In your book, you said WILLIAM FUCKING SHATNER dismissed you on the set of Star Trek V. Can you tell us about that?

Wil Wheaton: I am a huge Star Trek fan. I have been most of my life (though, when I was a sullen teenager, I would often proclaim to people oh, I don’t like that OLD series… Boy, it feels good to come clean about that! I also have some audio tape that Dick Nixon asked me to hold on to, and a map of Dick Cheney’s undisclosed location. MAN! I feel GREAT now!)

Sorry. Got sidetracked there.

I met WFS on the set of Star Trek V, and he was horrible to me. He was cruel, and dismissive, and treated me the way I understand he treats pretty much everyone who tells him how much they loved him as Captain Kirk.

The story is better in the book. I promise.
What have you learned from writing a book and running a website?

Wil Wheaton: It’s easy to start something. It’s very hard to start something, finish it, and finally decide that it’s as good as it’s going to get. I like to rewrite and rewrite and rewrite things. It’s hard for me to let something go, and just be happy with what I’ve done.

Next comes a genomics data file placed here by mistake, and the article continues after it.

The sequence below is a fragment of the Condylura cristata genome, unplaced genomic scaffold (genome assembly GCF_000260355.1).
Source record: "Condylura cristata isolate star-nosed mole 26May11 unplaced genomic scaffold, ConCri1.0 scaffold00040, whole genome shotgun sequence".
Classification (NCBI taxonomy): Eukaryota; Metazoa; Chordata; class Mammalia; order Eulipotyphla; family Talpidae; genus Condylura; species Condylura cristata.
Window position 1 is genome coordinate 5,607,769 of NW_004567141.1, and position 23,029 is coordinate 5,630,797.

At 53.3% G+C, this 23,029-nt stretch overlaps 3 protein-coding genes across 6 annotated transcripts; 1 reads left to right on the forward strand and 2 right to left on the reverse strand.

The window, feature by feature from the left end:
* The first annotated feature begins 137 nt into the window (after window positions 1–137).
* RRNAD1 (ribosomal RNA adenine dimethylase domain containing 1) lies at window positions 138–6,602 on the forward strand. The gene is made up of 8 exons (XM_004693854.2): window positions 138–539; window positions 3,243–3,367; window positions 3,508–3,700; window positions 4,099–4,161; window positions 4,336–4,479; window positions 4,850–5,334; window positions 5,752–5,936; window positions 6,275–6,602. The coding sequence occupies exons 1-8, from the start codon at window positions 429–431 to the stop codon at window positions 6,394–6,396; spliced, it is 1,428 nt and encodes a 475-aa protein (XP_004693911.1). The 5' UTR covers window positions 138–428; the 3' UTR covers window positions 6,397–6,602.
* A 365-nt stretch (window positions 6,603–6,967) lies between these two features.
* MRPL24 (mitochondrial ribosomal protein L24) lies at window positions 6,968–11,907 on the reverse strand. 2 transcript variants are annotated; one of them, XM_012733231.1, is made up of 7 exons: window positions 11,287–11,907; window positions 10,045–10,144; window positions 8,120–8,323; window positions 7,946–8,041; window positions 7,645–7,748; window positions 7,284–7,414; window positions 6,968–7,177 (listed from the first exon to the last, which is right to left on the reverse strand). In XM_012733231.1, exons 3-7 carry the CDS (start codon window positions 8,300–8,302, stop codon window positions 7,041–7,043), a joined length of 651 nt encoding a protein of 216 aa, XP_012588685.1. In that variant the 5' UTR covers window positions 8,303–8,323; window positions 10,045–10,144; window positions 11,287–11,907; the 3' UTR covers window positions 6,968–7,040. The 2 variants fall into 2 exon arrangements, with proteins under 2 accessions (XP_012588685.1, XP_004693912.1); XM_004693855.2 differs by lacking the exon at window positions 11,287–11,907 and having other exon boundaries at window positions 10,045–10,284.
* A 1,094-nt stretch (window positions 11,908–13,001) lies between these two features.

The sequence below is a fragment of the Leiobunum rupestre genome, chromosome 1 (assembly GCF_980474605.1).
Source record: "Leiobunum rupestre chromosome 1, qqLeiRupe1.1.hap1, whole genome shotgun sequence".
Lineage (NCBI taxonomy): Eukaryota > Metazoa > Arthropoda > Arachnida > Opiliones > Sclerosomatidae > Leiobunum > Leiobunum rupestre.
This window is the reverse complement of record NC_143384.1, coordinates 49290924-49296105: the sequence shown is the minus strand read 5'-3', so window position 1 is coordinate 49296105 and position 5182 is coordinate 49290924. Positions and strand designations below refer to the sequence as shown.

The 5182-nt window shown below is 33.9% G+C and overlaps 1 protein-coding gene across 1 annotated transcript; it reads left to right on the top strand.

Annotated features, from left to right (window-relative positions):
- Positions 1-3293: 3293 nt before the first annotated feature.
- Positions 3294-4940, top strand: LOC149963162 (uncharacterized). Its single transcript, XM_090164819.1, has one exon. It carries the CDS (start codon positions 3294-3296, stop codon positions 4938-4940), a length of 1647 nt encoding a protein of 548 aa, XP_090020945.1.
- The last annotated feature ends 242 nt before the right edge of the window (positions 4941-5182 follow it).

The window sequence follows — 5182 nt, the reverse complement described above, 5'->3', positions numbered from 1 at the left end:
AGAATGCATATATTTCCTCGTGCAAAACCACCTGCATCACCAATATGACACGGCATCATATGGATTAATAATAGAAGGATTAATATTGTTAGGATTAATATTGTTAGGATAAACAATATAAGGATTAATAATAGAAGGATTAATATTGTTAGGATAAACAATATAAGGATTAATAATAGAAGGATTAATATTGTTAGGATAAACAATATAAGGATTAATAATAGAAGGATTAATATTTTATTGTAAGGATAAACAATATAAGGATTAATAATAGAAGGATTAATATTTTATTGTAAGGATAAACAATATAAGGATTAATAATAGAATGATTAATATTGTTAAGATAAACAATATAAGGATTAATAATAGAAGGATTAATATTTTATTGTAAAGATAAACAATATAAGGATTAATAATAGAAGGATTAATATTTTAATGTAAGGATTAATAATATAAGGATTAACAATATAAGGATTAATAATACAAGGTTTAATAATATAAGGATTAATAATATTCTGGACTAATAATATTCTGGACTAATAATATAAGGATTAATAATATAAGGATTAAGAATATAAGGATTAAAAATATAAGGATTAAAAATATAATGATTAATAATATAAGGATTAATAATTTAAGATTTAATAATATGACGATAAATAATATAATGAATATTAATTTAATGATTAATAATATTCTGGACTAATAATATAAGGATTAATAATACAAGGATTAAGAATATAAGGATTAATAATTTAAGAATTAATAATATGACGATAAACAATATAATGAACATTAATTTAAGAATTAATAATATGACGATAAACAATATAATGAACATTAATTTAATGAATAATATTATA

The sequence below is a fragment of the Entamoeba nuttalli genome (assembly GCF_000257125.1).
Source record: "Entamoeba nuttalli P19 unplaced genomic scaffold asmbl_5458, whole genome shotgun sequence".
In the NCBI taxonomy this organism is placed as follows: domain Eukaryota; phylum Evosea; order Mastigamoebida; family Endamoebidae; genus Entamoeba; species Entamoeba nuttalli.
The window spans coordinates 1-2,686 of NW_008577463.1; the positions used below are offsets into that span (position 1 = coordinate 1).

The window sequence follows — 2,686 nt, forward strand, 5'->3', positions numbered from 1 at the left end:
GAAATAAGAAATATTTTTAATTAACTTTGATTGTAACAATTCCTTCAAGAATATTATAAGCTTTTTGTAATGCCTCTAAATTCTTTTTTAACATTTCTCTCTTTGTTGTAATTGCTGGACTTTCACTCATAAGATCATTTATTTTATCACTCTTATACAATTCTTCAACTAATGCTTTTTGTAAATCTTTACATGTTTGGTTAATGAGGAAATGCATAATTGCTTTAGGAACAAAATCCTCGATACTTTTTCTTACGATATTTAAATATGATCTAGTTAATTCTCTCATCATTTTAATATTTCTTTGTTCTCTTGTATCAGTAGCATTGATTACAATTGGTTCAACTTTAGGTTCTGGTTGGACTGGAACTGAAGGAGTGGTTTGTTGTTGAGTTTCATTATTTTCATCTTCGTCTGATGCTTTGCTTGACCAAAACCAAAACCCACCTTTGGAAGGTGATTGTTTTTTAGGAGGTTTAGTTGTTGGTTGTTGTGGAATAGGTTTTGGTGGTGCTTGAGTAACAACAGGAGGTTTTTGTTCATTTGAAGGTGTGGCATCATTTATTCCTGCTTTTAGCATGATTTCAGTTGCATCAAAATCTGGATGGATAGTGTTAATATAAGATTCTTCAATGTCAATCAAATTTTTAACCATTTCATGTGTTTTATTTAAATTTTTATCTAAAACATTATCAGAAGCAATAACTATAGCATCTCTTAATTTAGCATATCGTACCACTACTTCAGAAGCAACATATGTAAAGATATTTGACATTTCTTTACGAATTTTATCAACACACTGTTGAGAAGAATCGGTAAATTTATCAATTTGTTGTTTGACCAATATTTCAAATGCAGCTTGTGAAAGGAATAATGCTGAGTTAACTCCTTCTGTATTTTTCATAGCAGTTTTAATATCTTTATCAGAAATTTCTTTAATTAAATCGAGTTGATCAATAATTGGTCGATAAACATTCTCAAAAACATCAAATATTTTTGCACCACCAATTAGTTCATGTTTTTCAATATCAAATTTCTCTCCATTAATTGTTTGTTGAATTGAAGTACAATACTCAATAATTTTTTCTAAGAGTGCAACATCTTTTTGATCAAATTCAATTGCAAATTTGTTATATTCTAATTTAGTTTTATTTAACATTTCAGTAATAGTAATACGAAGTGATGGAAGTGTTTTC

What projects do you have coming up in the future?

Wil Wheaton: I’ve done a lot of voice acting lately. I’m Aqualad on Teen Titans, and I do some voices for the Xbox port of Crimson Skies. I’m also finishing up Just A Geek, and working three other books: two fiction, one non-fiction.
What do you enjoy about being a celebrity? Do you enjoy your net-celebrity status?

Wil Wheaton: I really don’t consider myself a celebrity. Celebrity is this fleeting thing that is taken away as quickly and capriciously as it is granted. Right now, I’m very fortunate to have a group of people who like to read what I like to write, and as long as they keep showing up, I’ll keep entertaining them.
Millionaire or Playboy? Which and why?

Wil Wheaton: I’d like to be a Millionaire, because then I could *also* be a Playboy… but I don’t know if I’m cool or suave enough for that. If I was a Millionaire, I’d end up buying lots of tech gadgets and games. But if I was a Playboy… I’d make sure that a minimum of 15 super hot girls were always hanging around my pool, which would put The Grotto to shame. Mine would have a lion…and…a bear.